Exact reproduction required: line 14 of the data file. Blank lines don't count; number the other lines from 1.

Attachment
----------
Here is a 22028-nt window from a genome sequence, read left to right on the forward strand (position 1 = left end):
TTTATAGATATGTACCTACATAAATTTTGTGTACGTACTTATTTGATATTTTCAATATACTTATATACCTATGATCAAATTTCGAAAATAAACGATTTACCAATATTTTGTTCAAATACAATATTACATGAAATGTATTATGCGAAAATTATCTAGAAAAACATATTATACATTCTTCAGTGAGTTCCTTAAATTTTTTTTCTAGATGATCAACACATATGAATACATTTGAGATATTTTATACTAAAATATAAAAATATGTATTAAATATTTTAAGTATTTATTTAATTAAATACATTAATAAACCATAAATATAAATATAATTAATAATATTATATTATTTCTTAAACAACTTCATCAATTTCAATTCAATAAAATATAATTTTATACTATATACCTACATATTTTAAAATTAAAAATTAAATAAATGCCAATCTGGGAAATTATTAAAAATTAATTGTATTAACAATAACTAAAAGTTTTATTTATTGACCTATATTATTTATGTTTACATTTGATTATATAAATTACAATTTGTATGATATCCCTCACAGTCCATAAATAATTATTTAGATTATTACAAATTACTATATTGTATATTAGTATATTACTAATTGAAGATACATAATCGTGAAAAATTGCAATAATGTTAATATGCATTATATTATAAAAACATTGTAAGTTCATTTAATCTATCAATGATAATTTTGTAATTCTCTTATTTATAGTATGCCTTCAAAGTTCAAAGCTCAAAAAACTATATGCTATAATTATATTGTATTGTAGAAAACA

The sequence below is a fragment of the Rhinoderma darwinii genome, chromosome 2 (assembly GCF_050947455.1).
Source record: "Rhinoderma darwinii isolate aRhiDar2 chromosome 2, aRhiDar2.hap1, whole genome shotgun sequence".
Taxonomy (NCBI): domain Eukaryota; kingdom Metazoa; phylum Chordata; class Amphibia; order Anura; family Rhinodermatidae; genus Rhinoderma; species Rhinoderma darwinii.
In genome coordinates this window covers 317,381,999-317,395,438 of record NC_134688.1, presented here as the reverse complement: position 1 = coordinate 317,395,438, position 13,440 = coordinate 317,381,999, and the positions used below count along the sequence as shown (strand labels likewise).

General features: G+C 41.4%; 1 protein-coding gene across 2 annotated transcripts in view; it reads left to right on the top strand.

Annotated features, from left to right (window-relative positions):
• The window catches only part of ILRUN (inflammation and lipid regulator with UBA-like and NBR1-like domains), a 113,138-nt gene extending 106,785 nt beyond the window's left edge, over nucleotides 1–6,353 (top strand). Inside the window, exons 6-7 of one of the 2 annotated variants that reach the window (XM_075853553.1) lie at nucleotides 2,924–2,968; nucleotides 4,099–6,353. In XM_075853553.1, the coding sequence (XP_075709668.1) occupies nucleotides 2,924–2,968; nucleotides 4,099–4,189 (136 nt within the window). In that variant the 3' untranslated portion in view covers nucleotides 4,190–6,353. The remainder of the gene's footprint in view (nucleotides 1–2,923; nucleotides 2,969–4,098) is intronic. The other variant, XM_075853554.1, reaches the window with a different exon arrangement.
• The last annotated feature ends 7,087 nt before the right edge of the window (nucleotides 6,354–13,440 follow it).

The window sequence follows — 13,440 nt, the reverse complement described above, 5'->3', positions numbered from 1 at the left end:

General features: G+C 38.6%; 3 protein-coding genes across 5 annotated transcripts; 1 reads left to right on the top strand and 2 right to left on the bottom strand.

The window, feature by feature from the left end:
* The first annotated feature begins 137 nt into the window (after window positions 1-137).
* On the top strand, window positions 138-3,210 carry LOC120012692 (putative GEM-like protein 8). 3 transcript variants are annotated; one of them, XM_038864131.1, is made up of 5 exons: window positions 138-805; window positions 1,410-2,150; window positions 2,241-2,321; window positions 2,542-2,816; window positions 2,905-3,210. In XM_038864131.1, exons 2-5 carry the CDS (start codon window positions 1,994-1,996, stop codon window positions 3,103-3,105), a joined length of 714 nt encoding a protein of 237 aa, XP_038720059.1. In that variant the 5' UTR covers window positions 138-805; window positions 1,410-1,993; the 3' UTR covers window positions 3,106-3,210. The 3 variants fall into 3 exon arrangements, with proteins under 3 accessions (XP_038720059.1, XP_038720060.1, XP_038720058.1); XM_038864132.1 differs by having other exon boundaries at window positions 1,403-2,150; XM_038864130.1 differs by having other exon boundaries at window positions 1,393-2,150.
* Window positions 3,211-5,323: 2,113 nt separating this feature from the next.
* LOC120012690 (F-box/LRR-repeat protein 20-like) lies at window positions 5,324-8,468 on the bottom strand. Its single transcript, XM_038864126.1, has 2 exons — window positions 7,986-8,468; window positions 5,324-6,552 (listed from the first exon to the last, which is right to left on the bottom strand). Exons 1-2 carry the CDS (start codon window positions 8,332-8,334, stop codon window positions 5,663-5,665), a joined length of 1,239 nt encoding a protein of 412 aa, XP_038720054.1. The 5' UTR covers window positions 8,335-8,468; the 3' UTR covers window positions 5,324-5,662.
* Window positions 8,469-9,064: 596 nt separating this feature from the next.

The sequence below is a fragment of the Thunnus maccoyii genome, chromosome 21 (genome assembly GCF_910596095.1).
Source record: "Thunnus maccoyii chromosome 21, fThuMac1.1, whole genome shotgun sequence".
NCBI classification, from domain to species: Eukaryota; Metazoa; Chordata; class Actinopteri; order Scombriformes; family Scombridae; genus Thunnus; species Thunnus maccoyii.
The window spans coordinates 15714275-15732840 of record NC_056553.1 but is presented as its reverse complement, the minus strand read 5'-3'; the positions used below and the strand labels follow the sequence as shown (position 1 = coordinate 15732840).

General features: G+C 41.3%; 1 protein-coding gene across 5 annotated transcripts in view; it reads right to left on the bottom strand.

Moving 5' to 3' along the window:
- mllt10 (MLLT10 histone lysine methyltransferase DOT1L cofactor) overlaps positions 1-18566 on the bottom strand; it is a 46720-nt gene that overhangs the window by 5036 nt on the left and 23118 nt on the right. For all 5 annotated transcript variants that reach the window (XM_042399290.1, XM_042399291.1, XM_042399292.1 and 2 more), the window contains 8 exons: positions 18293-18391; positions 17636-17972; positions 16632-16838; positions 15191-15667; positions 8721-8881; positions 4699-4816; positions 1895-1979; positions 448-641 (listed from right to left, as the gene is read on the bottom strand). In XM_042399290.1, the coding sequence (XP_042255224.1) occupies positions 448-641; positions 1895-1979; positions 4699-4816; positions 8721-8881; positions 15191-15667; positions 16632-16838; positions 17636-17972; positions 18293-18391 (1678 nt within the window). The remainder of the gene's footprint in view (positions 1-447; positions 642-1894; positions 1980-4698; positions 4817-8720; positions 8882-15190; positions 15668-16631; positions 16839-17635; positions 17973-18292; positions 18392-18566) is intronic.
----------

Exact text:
* The first annotated feature begins 137 nt into the window (after window positions 1-137).